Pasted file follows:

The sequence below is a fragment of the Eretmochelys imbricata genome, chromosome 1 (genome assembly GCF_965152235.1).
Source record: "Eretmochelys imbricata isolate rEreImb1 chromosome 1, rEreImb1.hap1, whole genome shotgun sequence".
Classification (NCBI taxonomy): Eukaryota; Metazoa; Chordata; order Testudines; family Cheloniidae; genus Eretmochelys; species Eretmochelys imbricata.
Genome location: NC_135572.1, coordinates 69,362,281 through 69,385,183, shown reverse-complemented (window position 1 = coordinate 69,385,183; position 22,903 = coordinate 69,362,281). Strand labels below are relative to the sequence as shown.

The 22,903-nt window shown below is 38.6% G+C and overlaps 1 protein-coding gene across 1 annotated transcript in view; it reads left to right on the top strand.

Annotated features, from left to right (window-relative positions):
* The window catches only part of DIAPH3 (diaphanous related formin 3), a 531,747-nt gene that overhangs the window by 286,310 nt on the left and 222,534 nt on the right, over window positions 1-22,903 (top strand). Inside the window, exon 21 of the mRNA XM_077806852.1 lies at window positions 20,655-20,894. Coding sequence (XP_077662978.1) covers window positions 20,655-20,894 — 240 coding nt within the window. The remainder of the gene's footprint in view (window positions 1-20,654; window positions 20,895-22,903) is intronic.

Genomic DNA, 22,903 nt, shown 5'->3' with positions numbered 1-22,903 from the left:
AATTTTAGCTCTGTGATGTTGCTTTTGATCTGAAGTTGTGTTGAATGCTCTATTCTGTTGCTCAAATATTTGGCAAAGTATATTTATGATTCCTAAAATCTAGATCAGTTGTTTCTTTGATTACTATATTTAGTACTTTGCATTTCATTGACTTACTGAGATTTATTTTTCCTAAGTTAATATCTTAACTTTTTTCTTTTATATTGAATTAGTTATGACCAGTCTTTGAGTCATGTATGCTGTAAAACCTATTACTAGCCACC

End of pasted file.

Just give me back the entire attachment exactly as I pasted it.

The sequence below is a fragment of the Eretmochelys imbricata genome, chromosome 1 (genome assembly GCF_965152235.1).
Source record: "Eretmochelys imbricata isolate rEreImb1 chromosome 1, rEreImb1.hap1, whole genome shotgun sequence".
Classification (NCBI taxonomy): Eukaryota; Metazoa; Chordata; order Testudines; family Cheloniidae; genus Eretmochelys; species Eretmochelys imbricata.
Genome location: NC_135572.1, coordinates 69,362,281 through 69,385,183, shown reverse-complemented (window position 1 = coordinate 69,385,183; position 22,903 = coordinate 69,362,281). Strand labels below are relative to the sequence as shown.

The 22,903-nt window shown below is 38.6% G+C and overlaps 1 protein-coding gene across 1 annotated transcript in view; it reads left to right on the top strand.

Annotated features, from left to right (window-relative positions):
* The window catches only part of DIAPH3 (diaphanous related formin 3), a 531,747-nt gene that overhangs the window by 286,310 nt on the left and 222,534 nt on the right, over window positions 1-22,903 (top strand). Inside the window, exon 21 of the mRNA XM_077806852.1 lies at window positions 20,655-20,894. Coding sequence (XP_077662978.1) covers window positions 20,655-20,894 — 240 coding nt within the window. The remainder of the gene's footprint in view (window positions 1-20,654; window positions 20,895-22,903) is intronic.

Genomic DNA, 22,903 nt, shown 5'->3' with positions numbered 1-22,903 from the left:
AATTTTAGCTCTGTGATGTTGCTTTTGATCTGAAGTTGTGTTGAATGCTCTATTCTGTTGCTCAAATATTTGGCAAAGTATATTTATGATTCCTAAAATCTAGATCAGTTGTTTCTTTGATTACTATATTTAGTACTTTGCATTTCATTGACTTACTGAGATTTATTTTTCCTAAGTTAATATCTTAACTTTTTTCTTTTATATTGAATTAGTTATGACCAGTCTTTGAGTCATGTATGCTGTAAAACCTATTACTAGCCACC